Ridgeland, Wis., farrier Justin Mundt also has scripts that he delivers to clients whom he must fire for one reason or another.
“I went to Pacific Coast Horseshoeing School back in the day,” he says, “and Bob Smith gave us some scripts to follow to help us break the news.”
Smith is adamant that farriers should fire clients in person and with cause.
“In this industry, we gain a reputation for not showing up and not answering our phones,” says the Hall Of Fame farrier. “I think that’s the way many farriers fire their clients. They want to avoid conflict, so they just ignore them, but that gives all farriers a horrible reputation. It’s a disservice to all farriers because clients will begin thinking there is something wrong with farriers and not with their horses or their pay. Fire clients for cause, professionally and proactively. Never fire a client in anger.”
Here are some scenarios that Mundt has faced and how he fired the clients.
Ill-mannered horse. “Your horse is not well mannered, so I am unable to shoe him to my standards. I recommend that you train it to stand quietly for the farrier. Thank you for the opportunity to work for you. Please feel free to call me once the horse is properly trained.”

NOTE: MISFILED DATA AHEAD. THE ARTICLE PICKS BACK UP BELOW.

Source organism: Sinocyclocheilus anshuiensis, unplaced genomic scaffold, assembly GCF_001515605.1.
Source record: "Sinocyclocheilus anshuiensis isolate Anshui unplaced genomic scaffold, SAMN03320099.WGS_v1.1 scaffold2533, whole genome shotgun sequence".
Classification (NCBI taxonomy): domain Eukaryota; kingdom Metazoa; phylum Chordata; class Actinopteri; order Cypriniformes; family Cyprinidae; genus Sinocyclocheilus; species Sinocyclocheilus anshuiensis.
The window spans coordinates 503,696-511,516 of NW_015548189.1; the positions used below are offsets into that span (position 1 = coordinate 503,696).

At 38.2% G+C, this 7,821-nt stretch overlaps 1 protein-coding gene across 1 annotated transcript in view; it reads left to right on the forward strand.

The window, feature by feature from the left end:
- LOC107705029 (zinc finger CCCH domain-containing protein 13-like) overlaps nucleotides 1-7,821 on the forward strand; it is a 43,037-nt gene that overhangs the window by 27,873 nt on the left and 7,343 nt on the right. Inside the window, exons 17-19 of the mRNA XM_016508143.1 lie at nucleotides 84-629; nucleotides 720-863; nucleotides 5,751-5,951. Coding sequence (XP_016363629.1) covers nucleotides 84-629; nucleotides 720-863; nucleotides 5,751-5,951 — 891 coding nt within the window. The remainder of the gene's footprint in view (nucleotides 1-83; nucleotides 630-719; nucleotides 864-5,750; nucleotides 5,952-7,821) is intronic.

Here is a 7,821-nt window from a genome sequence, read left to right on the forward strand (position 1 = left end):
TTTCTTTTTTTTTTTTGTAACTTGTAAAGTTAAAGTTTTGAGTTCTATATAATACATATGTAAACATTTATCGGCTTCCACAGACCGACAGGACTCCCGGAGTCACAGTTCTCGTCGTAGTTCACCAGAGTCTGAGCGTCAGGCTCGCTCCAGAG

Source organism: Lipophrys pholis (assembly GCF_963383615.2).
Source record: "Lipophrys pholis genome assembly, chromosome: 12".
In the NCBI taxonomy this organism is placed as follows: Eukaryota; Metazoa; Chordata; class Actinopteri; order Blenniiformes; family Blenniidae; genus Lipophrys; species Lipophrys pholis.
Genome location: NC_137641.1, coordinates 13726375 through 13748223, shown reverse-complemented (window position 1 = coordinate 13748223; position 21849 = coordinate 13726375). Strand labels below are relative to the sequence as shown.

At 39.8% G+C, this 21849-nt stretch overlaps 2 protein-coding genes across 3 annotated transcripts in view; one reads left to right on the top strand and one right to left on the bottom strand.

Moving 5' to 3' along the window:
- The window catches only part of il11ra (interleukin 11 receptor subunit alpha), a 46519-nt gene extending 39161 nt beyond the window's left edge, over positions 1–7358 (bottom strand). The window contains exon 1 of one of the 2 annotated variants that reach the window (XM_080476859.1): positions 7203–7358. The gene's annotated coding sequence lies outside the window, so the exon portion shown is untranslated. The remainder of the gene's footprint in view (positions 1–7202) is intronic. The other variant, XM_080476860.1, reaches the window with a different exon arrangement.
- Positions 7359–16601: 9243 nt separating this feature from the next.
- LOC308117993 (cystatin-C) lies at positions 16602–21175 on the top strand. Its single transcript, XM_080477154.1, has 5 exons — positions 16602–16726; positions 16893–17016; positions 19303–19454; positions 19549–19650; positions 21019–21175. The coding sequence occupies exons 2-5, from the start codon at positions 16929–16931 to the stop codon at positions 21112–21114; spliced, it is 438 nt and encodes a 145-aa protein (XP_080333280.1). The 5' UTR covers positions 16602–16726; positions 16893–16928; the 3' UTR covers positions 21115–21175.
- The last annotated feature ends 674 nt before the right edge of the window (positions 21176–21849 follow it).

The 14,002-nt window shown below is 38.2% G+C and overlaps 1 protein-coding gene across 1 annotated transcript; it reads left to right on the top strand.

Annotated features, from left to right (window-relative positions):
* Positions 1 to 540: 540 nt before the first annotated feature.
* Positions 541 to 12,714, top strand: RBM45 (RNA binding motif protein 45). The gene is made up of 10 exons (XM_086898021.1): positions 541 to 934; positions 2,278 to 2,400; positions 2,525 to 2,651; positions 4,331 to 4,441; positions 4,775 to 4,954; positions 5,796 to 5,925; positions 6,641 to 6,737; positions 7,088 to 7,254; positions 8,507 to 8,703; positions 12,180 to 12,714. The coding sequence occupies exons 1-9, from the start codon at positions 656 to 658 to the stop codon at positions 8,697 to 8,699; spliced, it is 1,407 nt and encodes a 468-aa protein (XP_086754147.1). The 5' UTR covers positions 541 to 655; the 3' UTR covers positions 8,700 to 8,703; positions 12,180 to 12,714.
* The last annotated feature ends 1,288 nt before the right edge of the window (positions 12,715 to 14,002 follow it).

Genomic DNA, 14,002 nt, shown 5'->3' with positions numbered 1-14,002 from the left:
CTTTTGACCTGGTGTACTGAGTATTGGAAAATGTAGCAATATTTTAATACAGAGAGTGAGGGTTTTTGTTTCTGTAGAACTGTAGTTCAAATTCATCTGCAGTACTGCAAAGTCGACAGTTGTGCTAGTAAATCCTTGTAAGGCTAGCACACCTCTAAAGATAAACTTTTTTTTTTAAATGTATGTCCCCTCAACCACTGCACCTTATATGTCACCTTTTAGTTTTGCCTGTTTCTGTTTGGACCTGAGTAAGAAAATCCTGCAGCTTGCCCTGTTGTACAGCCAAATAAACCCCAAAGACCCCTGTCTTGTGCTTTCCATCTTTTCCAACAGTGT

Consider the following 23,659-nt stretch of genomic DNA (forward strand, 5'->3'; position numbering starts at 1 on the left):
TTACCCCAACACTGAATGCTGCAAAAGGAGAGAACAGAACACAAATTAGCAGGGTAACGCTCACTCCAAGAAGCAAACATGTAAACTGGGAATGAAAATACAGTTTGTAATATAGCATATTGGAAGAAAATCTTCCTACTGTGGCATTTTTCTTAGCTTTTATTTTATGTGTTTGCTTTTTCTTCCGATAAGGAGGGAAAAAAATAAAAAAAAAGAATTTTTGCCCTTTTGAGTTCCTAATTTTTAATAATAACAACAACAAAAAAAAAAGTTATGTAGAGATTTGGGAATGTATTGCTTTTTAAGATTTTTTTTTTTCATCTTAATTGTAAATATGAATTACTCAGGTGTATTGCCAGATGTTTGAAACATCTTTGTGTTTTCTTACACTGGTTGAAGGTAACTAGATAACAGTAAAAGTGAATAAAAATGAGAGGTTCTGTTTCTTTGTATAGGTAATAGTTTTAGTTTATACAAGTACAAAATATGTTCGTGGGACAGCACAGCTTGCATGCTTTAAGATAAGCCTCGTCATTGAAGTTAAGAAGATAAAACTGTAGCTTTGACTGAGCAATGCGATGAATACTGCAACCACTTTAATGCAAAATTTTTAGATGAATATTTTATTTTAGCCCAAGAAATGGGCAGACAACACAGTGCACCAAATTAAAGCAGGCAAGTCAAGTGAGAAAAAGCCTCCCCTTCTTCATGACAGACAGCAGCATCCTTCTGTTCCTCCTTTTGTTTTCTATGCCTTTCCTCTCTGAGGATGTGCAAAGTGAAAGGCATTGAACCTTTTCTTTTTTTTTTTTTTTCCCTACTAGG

Poor pay. “My books are set up so that I require payment when the job is complete. I do not have a billing service. I am sorry that I can no longer service your account. Thank you for the opportunity to work for you.”
Uncooperative client. “It is apparent that you have lost your confidence in my ability to properly set up your horse. I feel that it is very important that the client have the utmost confidence in their farrier. I am sorry that I cannot meet your expectations. Here are some business cards of other local farriers. Perhaps they can service your account more to your satisfaction. Thanks for the opportunity to work with you.”
Clients you just don’t like. “My book is so full that I am going to have to reduce the number of people I service. I am sorry, but this will be the last time I will be able to work for you. This was a difficult decision for me and I hope you are not offended. Here are some business cards of some local farriers. If they have any questions about your horses, please tell them to feel free to call me. Thanks for the opportunity of working with you.”
Mundt also finds that using the “sandwich approach” works well.
“Give the client a compliment about something they do well, such as paying on time, keeping a schedule, etc.,” he says. “Then discuss the issue you have with them in one area. Then go back and layer on another compliment, or reiterate the original compliment.”
He’s used the same approach when it was necessary to fire training clients, as well as a secretary who scheduled horsemanship clinics for him.
“I always extend grace and treat everyone the same way I’d like my mother to be treated,” Mundt says. “This way I’ll be able to sleep at night, and have followed the Golden Rule. Just remember to be nice, because nobody likes to be rejected.”